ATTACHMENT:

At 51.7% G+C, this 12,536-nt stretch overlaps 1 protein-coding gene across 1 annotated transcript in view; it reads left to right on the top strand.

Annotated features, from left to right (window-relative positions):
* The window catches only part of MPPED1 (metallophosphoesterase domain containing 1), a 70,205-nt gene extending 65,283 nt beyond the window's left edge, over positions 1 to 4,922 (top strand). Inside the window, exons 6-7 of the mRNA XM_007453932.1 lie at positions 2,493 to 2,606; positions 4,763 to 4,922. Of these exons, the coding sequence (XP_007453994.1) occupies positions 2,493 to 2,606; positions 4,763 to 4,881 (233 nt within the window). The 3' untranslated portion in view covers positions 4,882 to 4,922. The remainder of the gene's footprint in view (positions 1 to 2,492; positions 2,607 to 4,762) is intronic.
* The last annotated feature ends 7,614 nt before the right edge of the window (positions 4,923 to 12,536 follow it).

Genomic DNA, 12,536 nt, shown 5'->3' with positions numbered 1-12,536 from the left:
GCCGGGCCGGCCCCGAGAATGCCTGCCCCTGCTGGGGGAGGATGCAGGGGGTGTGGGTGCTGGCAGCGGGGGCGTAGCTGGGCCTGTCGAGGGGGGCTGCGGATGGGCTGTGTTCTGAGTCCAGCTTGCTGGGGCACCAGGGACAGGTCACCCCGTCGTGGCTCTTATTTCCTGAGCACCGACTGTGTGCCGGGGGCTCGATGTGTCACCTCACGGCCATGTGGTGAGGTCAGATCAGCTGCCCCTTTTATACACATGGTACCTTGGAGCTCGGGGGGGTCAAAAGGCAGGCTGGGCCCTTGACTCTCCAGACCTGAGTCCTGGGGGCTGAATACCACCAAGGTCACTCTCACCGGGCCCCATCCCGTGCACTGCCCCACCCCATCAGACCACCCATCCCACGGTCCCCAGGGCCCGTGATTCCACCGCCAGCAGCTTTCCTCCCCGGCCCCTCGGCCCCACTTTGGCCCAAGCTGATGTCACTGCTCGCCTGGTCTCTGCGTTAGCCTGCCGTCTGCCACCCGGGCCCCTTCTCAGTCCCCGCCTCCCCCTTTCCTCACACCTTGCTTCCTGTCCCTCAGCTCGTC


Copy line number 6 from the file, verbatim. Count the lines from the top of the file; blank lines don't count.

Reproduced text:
GCCGGGCCGGCCCCGAGAATGCCTGCCCCTGCTGGGGGAGGATGCAGGGGGTGTGGGTGCTGGCAGCGGGGGCGTAGCTGGGCCTGTCGAGGGGGGCTGCGGATGGGCTGTGTTCTGAGTCCAGCTTGCTGGGGCACCAGGGACAGGTCACCCCGTCGTGGCTCTTATTTCCTGAGCACCGACTGTGTGCCGGGGGCTCGATGTGTCACCTCACGGCCATGTGGTGAGGTCAGATCAGCTGCCCCTTTTATACACATGGTACCTTGGAGCTCGGGGGGGTCAAAAGGCAGGCTGGGCCCTTGACTCTCCAGACCTGAGTCCTGGGGGCTGAATACCACCAAGGTCACTCTCACCGGGCCCCATCCCGTGCACTGCCCCACCCCATCAGACCACCCATCCCACGGTCCCCAGGGCCCGTGATTCCACCGCCAGCAGCTTTCCTCCCCGGCCCCTCGGCCCCACTTTGGCCCAAGCTGATGTCACTGCTCGCCTGGTCTCTGCGTTAGCCTGCCGTCTGCCACCCGGGCCCCTTCTCAGTCCCCGCCTCCCCCTTTCCTCACACCTTGCTTCCTGTCCCTCAGCTCGTC